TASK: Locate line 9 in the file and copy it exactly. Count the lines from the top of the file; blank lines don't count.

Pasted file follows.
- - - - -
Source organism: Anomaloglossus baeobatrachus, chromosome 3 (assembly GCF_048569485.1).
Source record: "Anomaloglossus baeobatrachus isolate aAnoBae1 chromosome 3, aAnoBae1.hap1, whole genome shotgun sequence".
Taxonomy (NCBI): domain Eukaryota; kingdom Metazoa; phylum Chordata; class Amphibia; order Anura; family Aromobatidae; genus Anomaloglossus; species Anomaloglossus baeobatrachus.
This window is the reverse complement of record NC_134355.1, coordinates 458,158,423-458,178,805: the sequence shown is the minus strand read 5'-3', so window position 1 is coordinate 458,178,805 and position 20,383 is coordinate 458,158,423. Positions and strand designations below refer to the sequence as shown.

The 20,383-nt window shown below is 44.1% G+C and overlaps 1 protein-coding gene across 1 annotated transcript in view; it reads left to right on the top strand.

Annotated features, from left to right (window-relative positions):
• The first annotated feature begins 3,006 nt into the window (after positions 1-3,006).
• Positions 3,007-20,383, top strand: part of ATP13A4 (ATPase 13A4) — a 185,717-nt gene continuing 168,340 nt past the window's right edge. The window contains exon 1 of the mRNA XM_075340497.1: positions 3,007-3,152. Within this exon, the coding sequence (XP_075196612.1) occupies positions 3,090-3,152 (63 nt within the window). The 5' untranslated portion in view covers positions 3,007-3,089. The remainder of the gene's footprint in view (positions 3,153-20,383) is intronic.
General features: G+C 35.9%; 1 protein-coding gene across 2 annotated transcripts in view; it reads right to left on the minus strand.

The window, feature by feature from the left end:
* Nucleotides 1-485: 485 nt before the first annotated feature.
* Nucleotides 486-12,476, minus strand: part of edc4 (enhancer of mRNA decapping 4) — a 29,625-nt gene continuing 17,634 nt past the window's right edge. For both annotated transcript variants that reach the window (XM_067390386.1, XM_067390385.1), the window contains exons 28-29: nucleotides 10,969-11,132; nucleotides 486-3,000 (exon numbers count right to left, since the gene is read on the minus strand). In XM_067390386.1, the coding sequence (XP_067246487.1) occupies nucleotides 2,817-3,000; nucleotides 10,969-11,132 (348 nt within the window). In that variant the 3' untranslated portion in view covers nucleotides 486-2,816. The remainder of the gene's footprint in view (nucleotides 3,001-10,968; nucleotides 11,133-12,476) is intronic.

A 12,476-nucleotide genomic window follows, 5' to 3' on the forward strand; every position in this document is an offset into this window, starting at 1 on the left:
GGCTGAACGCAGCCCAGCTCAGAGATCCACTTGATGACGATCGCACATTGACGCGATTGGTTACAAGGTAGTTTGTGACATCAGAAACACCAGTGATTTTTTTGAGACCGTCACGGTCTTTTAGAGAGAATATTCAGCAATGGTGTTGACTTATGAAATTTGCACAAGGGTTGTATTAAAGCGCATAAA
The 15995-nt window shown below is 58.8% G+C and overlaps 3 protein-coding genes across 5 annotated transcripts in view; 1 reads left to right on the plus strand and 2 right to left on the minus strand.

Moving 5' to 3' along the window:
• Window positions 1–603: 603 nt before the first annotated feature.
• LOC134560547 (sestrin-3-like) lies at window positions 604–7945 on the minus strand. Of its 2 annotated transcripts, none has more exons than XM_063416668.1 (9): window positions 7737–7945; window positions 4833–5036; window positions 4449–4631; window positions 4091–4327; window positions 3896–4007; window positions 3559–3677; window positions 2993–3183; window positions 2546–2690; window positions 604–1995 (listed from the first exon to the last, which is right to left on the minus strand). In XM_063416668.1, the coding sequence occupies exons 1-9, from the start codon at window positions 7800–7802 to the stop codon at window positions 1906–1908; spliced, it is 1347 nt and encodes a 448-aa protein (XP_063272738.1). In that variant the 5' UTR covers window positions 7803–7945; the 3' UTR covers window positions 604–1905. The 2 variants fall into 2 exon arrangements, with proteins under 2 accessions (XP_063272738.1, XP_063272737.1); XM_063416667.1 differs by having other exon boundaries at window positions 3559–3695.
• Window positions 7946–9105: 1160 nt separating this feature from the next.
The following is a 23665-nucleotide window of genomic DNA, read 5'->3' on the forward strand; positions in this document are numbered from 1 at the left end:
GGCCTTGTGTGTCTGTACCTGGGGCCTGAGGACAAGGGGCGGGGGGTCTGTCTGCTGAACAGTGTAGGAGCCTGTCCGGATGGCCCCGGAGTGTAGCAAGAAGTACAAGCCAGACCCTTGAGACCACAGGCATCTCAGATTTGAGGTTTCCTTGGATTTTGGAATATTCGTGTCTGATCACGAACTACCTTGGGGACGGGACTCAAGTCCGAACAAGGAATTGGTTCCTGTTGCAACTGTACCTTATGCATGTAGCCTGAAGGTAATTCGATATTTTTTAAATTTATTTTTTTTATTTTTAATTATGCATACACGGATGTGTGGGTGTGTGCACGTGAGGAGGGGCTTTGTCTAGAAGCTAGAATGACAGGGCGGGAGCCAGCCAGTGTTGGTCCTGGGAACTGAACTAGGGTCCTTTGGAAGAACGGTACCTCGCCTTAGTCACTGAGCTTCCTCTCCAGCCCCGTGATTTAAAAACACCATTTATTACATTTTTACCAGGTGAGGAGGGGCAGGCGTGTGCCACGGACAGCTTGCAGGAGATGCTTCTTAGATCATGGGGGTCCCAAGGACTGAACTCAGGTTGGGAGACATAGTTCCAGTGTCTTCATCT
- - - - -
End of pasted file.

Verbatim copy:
General features: G+C 35.9%; 1 protein-coding gene across 2 annotated transcripts in view; it reads right to left on the minus strand.